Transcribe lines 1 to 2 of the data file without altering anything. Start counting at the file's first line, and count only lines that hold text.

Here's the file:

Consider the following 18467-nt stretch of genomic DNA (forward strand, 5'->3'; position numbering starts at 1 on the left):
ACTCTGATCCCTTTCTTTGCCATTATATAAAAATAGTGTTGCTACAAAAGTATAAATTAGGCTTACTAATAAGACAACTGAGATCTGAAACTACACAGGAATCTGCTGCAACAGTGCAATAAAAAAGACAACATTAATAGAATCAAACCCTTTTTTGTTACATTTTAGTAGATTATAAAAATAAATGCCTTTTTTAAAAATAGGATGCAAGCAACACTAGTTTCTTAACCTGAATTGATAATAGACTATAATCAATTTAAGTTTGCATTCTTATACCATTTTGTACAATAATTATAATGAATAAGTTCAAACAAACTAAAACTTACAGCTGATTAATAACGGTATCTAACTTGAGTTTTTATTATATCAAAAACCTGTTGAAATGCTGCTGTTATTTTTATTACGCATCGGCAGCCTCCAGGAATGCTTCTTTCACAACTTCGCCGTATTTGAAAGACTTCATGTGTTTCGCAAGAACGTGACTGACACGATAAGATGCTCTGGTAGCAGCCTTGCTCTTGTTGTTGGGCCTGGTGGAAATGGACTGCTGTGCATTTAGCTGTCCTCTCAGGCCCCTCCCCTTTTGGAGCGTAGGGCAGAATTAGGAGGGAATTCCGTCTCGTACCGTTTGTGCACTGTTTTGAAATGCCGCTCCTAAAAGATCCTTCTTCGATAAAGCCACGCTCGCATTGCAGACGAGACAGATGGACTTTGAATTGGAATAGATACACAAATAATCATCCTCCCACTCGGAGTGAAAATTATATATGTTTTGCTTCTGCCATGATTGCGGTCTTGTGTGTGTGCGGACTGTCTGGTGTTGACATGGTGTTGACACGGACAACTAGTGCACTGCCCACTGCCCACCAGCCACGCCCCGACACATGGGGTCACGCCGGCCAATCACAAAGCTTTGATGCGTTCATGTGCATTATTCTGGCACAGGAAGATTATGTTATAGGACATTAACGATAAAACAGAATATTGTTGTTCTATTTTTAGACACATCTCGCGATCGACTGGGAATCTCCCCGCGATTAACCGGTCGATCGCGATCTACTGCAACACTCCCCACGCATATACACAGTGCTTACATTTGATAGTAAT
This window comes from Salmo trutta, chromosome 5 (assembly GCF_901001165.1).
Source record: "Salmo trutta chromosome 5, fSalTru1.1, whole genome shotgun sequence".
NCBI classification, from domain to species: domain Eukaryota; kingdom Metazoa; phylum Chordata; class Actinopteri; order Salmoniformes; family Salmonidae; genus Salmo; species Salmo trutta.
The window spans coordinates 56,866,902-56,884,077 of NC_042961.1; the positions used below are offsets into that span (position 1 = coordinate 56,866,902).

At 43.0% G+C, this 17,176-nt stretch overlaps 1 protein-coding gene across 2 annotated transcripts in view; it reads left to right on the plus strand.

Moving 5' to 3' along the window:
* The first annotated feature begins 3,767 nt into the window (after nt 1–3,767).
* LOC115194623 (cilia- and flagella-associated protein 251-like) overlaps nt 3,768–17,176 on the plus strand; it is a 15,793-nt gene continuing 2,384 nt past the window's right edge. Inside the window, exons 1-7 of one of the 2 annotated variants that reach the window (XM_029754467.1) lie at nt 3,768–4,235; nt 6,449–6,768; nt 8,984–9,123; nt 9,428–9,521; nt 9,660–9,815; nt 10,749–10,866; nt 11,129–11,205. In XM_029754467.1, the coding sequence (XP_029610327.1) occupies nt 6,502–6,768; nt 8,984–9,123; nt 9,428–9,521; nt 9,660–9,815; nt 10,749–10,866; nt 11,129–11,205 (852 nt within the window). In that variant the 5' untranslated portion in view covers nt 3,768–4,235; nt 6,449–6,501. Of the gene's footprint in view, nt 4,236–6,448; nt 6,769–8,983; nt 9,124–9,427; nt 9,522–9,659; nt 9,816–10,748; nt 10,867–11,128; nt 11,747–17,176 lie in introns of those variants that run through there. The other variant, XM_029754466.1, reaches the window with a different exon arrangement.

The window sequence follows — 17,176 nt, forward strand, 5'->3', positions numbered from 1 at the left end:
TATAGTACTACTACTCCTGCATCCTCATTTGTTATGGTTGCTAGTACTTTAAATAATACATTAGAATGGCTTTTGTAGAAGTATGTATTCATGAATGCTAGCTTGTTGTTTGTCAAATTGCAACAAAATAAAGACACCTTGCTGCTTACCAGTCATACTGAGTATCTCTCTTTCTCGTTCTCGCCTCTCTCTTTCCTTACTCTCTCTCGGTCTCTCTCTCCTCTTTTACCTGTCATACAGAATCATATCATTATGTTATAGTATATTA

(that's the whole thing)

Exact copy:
Consider the following 18467-nt stretch of genomic DNA (forward strand, 5'->3'; position numbering starts at 1 on the left):
ACTCTGATCCCTTTCTTTGCCATTATATAAAAATAGTGTTGCTACAAAAGTATAAATTAGGCTTACTAATAAGACAACTGAGATCTGAAACTACACAGGAATCTGCTGCAACAGTGCAATAAAAAAGACAACATTAATAGAATCAAACCCTTTTTTGTTACATTTTAGTAGATTATAAAAATAAATGCCTTTTTTAAAAATAGGATGCAAGCAACACTAGTTTCTTAACCTGAATTGATAATAGACTATAATCAATTTAAGTTTGCATTCTTATACCATTTTGTACAATAATTATAATGAATAAGTTCAAACAAACTAAAACTTACAGCTGATTAATAACGGTATCTAACTTGAGTTTTTATTATATCAAAAACCTGTTGAAATGCTGCTGTTATTTTTATTACGCATCGGCAGCCTCCAGGAATGCTTCTTTCACAACTTCGCCGTATTTGAAAGACTTCATGTGTTTCGCAAGAACGTGACTGACACGATAAGATGCTCTGGTAGCAGCCTTGCTCTTGTTGTTGGGCCTGGTGGAAATGGACTGCTGTGCATTTAGCTGTCCTCTCAGGCCCCTCCCCTTTTGGAGCGTAGGGCAGAATTAGGAGGGAATTCCGTCTCGTACCGTTTGTGCACTGTTTTGAAATGCCGCTCCTAAAAGATCCTTCTTCGATAAAGCCACGCTCGCATTGCAGACGAGACAGATGGACTTTGAATTGGAATAGATACACAAATAATCATCCTCCCACTCGGAGTGAAAATTATATATGTTTTGCTTCTGCCATGATTGCGGTCTTGTGTGTGTGCGGACTGTCTGGTGTTGACATGGTGTTGACACGGACAACTAGTGCACTGCCCACTGCCCACCAGCCACGCCCCGACACATGGGGTCACGCCGGCCAATCACAAAGCTTTGATGCGTTCATGTGCATTATTCTGGCACAGGAAGATTATGTTATAGGACATTAACGATAAAACAGAATATTGTTGTTCTATTTTTAGACACATCTCGCGATCGACTGGGAATCTCCCCGCGATTAACCGGTCGATCGCGATCTACTGCAACACTCCCCACGCATATACACAGTGCTTACATTTGATAGTAAT